By Laura Stack
Every other year since 1991, the Centers for Disease Control and Prevention (CDC) have conducted a study of youth behavior in six significant categories, with the intention of monitoring and managing negative behavior. One of the categories they monitor is Alcohol and Other Drug Use.
The Youth Risk Behavior Surveillance System (YRBSS) last monitored these categories in 2019, with a series of “national, state, territorial, tribal government, and local school-based surveys of representative samples of 9th through 12th grade students,” in conjunction with a much larger sample of middle school students from a smaller number of interested localities. The adolescents involved were aged 13-17.
During each survey, students self-report their behavior on pencil-and-paper questionnaires completed during a single class period. About 4.9 million high school students have completed the questionnaire since 1991. The CDC has estimated the reliability of the questionnaire as good, though they note that students tend to under-report their weight and over-report their heights. In 2019, the YBRSS received 13,677 usable questionnaires from high school students from almost every community in the country, and over 83,000 from middle schoolers in selected cities, states, and territories.
Here are some data from the high school group:
- 36.8% reported lifetime marijuana use.
- 21.7% reported current use (17.1% of 9th and tenth graders and 26.6% of eleventh and twelfth graders)
- No significant differences in use between boys and girls
- Asian-Americans had the lowest use rate at 14.7%; Native Americans topped the list with 48.3%.
- An average of 5.6% of students reported using marijuana before age 13.
While the above may be startling, the most troubling factor to rise out of the data was the association between teen marijuana use and prescription opioid misuse: HAVING EVER USED marijuana was the TOP co-occurring substance use behavior for high school teens who have abused opioids in the past 30 days, even OVER ALCOHOL use in the past 30 days. See the figure below:
Let that sink in—marijuana is now the biggest gateway drug. Whether a high schooler has ever used marijuana in the past is the most common behavior of those who abused opioids in the past 30 days.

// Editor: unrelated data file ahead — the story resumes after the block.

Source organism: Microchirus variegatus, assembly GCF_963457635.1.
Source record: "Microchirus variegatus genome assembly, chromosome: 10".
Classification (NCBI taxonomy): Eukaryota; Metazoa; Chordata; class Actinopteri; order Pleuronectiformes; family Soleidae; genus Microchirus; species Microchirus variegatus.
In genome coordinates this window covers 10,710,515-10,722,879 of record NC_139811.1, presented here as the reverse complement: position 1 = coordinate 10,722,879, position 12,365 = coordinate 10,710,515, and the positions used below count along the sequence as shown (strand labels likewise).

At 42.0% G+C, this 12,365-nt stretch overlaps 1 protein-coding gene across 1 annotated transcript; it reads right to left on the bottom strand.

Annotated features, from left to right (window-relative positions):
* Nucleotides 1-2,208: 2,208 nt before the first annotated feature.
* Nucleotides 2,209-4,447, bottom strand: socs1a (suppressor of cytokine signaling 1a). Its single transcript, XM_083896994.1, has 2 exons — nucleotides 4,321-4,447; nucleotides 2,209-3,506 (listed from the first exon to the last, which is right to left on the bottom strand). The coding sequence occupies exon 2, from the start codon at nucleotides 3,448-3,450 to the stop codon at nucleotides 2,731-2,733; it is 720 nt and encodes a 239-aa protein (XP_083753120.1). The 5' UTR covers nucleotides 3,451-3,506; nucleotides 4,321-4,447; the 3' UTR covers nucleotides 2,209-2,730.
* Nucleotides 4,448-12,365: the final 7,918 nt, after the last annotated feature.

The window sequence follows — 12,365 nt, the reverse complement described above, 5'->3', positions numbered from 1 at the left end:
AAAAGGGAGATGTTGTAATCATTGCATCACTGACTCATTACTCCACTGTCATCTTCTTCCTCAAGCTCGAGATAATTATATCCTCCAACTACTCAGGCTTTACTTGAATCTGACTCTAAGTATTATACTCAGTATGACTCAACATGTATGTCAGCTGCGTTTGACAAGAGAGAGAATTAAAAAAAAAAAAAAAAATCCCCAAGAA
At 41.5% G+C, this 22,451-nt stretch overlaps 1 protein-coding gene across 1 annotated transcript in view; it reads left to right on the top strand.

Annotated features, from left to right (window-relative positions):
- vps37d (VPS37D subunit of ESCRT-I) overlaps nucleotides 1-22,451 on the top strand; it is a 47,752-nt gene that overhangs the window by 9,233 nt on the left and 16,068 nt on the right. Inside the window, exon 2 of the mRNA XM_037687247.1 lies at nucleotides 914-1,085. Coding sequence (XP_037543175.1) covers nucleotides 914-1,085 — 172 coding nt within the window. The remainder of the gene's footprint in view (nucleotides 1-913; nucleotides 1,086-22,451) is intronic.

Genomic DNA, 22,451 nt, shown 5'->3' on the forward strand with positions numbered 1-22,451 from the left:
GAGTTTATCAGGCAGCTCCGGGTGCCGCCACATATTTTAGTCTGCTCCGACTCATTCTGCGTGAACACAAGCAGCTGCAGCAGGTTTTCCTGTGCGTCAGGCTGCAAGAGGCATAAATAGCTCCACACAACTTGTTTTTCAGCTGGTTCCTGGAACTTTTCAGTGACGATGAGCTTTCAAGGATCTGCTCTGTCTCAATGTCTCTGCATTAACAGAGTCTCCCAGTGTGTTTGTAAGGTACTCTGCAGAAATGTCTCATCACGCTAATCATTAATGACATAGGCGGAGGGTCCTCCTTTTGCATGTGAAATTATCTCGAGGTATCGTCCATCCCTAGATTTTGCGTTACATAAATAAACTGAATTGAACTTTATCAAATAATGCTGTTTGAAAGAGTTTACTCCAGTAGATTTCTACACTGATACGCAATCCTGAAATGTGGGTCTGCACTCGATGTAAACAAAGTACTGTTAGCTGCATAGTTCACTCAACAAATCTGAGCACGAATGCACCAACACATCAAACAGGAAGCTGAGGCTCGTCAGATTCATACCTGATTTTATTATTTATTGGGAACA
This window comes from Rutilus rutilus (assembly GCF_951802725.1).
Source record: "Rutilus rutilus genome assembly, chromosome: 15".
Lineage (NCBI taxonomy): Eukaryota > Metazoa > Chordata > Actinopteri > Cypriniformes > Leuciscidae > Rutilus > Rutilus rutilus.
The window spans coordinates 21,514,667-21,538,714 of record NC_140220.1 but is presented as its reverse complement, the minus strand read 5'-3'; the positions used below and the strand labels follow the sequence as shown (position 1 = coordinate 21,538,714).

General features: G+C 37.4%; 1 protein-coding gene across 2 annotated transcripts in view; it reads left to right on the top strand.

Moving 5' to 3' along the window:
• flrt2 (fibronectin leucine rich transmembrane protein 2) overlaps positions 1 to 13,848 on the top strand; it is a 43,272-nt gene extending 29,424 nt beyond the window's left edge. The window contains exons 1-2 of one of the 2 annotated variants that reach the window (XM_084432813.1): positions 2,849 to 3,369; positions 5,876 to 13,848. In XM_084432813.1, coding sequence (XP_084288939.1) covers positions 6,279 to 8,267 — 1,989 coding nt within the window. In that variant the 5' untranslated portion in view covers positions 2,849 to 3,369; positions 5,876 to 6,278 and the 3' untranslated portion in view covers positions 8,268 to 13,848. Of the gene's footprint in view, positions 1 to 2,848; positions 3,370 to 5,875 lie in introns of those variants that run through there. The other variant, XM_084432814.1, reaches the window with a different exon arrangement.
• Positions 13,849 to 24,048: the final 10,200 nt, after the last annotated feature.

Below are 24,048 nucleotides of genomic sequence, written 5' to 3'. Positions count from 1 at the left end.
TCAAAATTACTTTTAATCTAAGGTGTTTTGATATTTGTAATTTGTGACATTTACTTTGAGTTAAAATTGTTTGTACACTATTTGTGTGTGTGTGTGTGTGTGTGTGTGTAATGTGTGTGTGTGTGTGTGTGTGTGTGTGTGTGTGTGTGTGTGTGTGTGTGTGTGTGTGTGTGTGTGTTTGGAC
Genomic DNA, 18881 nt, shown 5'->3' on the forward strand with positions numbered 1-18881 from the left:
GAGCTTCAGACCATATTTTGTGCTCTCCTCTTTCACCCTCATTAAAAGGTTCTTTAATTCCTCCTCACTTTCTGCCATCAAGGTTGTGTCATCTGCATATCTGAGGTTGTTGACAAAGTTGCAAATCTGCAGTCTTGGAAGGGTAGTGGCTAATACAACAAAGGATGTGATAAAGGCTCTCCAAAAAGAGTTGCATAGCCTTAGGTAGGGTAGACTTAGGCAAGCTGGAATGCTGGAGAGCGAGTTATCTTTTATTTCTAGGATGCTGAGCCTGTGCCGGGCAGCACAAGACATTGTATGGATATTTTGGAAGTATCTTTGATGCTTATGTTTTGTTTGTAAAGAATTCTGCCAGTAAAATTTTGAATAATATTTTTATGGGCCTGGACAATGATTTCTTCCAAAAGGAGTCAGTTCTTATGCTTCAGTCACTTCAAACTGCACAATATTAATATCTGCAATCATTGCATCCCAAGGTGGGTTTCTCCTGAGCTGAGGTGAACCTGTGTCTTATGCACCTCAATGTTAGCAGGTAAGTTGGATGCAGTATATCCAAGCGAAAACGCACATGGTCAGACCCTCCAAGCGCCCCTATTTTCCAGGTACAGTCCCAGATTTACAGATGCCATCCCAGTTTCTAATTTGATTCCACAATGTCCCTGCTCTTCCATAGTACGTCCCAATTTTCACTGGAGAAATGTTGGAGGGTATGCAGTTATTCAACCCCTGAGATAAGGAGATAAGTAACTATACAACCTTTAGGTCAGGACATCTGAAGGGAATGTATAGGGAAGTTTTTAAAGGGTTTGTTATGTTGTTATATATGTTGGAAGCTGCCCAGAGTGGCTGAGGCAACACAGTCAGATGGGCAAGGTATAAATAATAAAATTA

Dr. Kevin Sabet, president of Smart Approaches to Marijuana (SAM) and a former three-time White House drug policy advisor said, “This survey confirms a trend we have been noticing: every other drug among young people is going down with the exception of marijuana…we have to understand that drug use does not happen in a vacuum – co-use is a real phenomenon.”
Discouraging marijuana use, then, should help discourage other drug behaviors. While this may seem obvious, a growing false assumption is that marijuana is not a dangerous drug for children, because hey, we did it when we were kids. Understand that todays marijuana is HIGHLY POTENT, and many marijuana products have the raw THC extracted into dabs, shatters, and waxes. Children are highly vulnerable to marijuana use, as it impacts their developing young minds.
Quick recap: marijuana’s cannabinoid chemicals take the place of natural brain chemicals called endocannabinoids, acting as a dimmer switch for the affected neurons. In adolescent users, it hinders brain development, causing everything from a permanent decrease in IQ to increased risk of schizophrenia and suicidal thought and behavior. In between are anxiety and panic attacks; depression; paranoia; psychosis; and marijuana toxicity.
Just because it grows out of the earth doesn’t make it safe. Many other things that grow in the ground are toxic, including deadly nightshade, oleander, and poison ivy, or they can also be made into drugs like poppy. Rattlesnakes and arsenic are natural, too.
The CDC report states: “Specifically, the high rates of co-occurring substance use, especially alcohol and marijuana use, among students currently misusing prescription opioids highlights the importance of prevention efforts that focus on general substance use risk and protective factors.
Clearly, it’s time to step up our anti-marijuana programs and activities, starting younger and striking hardest in minority communities. Please help Johnny’s Ambassadors continue to raise needed funds to develop our anti-marijuana curriculum for teens!